Differential Global Positioning System navigation: A geometrical analysis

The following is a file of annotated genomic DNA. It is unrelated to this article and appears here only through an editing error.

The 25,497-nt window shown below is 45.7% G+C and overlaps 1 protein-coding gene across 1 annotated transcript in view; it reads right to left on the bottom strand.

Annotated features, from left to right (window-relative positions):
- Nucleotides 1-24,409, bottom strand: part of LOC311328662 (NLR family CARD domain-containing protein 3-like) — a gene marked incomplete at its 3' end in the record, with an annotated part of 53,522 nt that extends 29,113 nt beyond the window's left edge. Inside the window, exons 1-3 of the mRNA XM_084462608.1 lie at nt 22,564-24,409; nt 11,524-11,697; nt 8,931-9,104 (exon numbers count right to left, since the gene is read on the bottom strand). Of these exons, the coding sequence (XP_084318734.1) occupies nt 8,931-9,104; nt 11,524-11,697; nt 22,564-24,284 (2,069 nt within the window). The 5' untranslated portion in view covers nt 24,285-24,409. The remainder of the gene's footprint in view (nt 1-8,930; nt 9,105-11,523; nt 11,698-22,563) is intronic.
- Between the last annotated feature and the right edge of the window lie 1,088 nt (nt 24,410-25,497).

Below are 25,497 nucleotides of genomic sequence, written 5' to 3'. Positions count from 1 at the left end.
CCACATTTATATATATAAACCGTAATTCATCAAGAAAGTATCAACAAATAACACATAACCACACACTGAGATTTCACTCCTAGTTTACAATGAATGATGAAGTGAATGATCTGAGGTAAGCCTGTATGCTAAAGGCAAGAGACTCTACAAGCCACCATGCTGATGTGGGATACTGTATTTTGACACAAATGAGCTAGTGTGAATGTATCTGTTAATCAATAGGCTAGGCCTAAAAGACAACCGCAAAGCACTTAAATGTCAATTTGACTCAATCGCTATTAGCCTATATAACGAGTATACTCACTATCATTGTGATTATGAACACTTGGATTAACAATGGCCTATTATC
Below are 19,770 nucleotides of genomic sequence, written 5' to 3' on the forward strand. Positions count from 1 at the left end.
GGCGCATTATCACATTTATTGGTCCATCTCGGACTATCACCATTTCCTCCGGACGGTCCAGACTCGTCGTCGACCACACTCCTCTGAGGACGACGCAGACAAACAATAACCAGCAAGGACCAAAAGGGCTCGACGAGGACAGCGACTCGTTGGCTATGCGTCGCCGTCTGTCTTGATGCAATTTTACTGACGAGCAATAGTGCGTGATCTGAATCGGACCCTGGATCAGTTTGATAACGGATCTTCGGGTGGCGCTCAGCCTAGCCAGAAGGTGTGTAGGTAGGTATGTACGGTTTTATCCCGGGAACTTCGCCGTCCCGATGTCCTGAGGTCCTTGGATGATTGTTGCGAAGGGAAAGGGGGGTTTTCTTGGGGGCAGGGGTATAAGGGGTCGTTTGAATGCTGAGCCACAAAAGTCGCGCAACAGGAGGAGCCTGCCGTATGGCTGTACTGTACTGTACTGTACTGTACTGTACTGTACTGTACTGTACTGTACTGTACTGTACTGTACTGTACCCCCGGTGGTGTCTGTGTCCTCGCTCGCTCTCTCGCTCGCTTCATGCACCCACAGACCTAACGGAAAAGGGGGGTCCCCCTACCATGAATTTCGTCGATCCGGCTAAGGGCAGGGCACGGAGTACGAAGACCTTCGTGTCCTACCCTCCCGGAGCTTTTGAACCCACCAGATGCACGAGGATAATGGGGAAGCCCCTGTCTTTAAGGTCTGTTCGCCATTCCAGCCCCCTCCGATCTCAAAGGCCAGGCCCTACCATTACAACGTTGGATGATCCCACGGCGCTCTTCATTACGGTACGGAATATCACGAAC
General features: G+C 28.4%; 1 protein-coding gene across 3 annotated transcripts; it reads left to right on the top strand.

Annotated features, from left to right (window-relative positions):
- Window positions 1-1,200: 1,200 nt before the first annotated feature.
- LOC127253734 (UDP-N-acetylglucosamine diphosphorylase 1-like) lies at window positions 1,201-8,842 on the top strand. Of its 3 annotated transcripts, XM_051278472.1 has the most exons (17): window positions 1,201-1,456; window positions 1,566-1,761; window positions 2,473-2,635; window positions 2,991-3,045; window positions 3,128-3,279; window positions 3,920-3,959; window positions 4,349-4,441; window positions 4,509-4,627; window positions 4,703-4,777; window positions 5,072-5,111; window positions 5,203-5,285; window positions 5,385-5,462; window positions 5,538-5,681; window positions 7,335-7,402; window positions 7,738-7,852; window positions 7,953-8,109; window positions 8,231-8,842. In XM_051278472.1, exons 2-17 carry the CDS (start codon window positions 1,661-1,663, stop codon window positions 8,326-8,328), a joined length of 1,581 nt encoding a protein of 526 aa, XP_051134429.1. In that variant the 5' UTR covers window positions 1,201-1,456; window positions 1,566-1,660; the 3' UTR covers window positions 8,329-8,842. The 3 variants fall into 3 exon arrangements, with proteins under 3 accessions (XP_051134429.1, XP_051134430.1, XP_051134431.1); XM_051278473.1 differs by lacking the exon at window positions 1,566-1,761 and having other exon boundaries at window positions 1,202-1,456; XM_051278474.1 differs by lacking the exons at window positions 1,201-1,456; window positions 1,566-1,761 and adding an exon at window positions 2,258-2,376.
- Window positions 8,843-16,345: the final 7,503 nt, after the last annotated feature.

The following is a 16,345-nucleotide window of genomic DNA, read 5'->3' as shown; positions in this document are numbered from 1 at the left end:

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This thesis examines and evaluates some geometrical aspects of a method called "differential navigation", which is used as a means of real time calibration for a navigation system. Particularly, the evaluation and analysis is applied to a new satellite-based radionavigation system, known as NAVSTAR-GPS (NAVigation Satellite Timing And Ranging system-Global Positioning System). The NAVSTAR-GPS, being developed by the United States Department of Defense, is scheduled to be fully operational by the end of the decade and is capable of providing realtime continuous positions accurate to 10 meters. Field test results using some of the current prototype GPS satellites have manifested these capabilities. These early results and other studies led the United States, for national security reasons, to intentionally curtail the GPS capabilities to the general public and provide accuracies of the order of 200 meters. The need for better accuracies required by a large class of "unauthorized users" prompted us to extend the conventional performance capability of the GPS to the differential one. Differential GPS navigation provides an opportunity to thousands of unauthorized users, unable to gain the full benefit of the GPS system, to effectively make use of the system under intentionally degraded conditions and retrieve the original signals. Under certain assumptions and through a simulation computer program, this study evaluated and demonstrated the validity and feasibility of the above concept, with main emphasis on the investigation of various geometrical aspects related to the differential operation. Inferences correspond only to marine applications (two dimensional) of the GPS 18-satellite constellation considering hypothetical intentional degradations. Recommendations for the continuation of this research are also given.